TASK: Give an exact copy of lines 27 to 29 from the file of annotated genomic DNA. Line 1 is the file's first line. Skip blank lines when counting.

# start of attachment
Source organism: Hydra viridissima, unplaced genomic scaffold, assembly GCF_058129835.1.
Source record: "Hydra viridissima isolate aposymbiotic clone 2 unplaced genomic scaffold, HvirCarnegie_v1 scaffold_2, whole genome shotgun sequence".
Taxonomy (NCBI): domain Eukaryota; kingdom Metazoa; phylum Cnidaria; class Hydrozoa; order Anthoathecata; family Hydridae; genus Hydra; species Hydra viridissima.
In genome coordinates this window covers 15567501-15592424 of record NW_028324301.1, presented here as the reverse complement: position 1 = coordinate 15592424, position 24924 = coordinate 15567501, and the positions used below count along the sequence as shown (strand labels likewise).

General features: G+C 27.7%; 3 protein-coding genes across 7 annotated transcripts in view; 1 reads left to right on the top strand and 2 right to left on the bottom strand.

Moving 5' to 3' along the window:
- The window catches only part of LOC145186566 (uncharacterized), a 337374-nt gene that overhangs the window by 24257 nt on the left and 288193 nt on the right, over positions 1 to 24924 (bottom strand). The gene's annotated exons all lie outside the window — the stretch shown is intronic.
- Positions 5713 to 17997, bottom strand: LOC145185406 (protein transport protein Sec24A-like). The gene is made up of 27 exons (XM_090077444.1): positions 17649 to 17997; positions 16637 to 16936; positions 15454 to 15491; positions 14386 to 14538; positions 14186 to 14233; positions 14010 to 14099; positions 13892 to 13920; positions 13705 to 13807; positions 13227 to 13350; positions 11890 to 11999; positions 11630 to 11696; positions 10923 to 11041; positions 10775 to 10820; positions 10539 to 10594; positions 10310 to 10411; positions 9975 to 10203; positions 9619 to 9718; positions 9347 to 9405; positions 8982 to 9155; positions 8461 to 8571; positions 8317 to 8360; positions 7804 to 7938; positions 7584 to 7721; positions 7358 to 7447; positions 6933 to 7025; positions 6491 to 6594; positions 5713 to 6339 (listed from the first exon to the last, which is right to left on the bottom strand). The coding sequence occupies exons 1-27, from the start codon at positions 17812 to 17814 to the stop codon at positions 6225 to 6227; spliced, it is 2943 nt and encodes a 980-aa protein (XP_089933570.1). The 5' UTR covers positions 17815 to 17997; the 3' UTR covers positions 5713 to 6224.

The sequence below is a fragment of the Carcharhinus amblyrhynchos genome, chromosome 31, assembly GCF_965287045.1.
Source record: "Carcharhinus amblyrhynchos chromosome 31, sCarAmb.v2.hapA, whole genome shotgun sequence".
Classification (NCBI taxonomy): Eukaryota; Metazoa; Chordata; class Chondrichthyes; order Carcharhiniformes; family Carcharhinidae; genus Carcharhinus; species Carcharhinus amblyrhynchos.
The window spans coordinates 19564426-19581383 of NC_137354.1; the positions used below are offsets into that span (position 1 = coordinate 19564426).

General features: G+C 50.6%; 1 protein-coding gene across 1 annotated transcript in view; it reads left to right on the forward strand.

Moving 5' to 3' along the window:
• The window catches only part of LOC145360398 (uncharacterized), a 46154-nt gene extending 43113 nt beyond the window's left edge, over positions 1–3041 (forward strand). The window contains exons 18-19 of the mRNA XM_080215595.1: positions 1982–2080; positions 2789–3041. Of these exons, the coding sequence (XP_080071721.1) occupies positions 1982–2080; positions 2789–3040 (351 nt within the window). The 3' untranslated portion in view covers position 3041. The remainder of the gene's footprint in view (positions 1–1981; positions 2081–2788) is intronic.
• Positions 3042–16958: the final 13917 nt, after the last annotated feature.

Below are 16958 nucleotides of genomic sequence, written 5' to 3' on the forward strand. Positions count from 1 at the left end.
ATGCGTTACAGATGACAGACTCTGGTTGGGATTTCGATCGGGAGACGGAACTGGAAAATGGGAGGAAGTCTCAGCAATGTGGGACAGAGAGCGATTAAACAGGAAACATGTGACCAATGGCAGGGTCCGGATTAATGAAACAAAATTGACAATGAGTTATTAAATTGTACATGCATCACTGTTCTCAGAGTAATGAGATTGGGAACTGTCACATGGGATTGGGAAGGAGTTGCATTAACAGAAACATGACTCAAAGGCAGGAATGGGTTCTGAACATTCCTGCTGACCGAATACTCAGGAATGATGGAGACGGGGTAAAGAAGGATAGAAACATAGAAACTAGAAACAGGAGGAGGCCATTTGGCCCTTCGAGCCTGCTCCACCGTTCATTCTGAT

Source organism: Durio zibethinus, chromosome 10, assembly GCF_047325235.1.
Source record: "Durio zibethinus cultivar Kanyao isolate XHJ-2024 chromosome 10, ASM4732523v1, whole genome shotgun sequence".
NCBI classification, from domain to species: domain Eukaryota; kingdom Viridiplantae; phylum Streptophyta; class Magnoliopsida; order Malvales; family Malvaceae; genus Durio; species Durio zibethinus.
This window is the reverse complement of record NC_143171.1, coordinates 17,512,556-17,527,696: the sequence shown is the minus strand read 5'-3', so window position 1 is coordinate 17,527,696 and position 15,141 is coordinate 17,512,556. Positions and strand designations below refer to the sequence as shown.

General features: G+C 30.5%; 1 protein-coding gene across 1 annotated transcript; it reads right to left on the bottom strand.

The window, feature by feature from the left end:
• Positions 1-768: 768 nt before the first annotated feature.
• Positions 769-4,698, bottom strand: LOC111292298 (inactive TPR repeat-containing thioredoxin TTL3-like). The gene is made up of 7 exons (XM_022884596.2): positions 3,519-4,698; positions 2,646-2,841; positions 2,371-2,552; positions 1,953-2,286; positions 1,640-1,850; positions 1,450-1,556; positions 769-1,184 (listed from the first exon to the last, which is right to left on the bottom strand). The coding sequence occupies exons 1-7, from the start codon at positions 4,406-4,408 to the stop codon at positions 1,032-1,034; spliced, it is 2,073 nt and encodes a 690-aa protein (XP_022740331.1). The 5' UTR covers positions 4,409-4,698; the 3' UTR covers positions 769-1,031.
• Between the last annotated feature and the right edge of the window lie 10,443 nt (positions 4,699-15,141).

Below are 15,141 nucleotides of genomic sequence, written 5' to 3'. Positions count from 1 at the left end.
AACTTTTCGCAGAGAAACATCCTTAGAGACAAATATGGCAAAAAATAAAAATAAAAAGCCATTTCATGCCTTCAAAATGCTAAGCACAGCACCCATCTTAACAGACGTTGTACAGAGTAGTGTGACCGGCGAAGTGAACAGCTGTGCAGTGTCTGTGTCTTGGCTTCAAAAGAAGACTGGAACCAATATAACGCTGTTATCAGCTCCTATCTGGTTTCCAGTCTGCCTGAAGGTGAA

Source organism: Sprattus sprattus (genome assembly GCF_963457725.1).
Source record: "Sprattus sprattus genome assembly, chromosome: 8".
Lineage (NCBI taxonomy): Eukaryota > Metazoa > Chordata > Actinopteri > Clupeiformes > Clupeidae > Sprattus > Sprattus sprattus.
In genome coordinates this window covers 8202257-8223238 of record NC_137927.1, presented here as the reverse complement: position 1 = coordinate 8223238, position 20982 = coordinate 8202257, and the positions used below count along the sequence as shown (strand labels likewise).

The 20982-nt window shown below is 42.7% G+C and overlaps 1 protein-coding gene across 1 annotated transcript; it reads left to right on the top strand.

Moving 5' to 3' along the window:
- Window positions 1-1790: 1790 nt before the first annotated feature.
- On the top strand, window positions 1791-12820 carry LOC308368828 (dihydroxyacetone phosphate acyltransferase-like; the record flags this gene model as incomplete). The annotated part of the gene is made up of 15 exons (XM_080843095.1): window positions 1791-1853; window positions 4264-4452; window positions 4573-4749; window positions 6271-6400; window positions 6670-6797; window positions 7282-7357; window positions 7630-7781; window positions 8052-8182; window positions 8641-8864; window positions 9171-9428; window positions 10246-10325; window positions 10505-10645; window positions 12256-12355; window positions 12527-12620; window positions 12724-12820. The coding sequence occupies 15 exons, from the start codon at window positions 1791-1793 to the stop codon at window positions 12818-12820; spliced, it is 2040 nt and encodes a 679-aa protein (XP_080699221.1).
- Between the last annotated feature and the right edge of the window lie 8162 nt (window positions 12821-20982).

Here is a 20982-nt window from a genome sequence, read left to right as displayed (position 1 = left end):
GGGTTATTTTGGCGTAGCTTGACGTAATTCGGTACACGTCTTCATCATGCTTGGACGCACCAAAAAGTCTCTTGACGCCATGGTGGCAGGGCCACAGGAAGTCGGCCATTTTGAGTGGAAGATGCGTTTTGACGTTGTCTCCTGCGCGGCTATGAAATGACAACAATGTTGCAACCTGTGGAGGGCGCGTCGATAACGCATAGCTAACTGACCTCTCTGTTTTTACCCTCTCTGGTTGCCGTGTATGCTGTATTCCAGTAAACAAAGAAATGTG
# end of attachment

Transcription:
• Between the last annotated feature and the right edge of the window lie 10,443 nt (positions 4,699-15,141).

Below are 15,141 nucleotides of genomic sequence, written 5' to 3'. Positions count from 1 at the left end.
AACTTTTCGCAGAGAAACATCCTTAGAGACAAATATGGCAAAAAATAAAAATAAAAAGCCATTTCATGCCTTCAAAATGCTAAGCACAGCACCCATCTTAACAGACGTTGTACAGAGTAGTGTGACCGGCGAAGTGAACAGCTGTGCAGTGTCTGTGTCTTGGCTTCAAAAGAAGACTGGAACCAATATAACGCTGTTATCAGCTCCTATCTGGTTTCCAGTCTGCCTGAAGGTGAA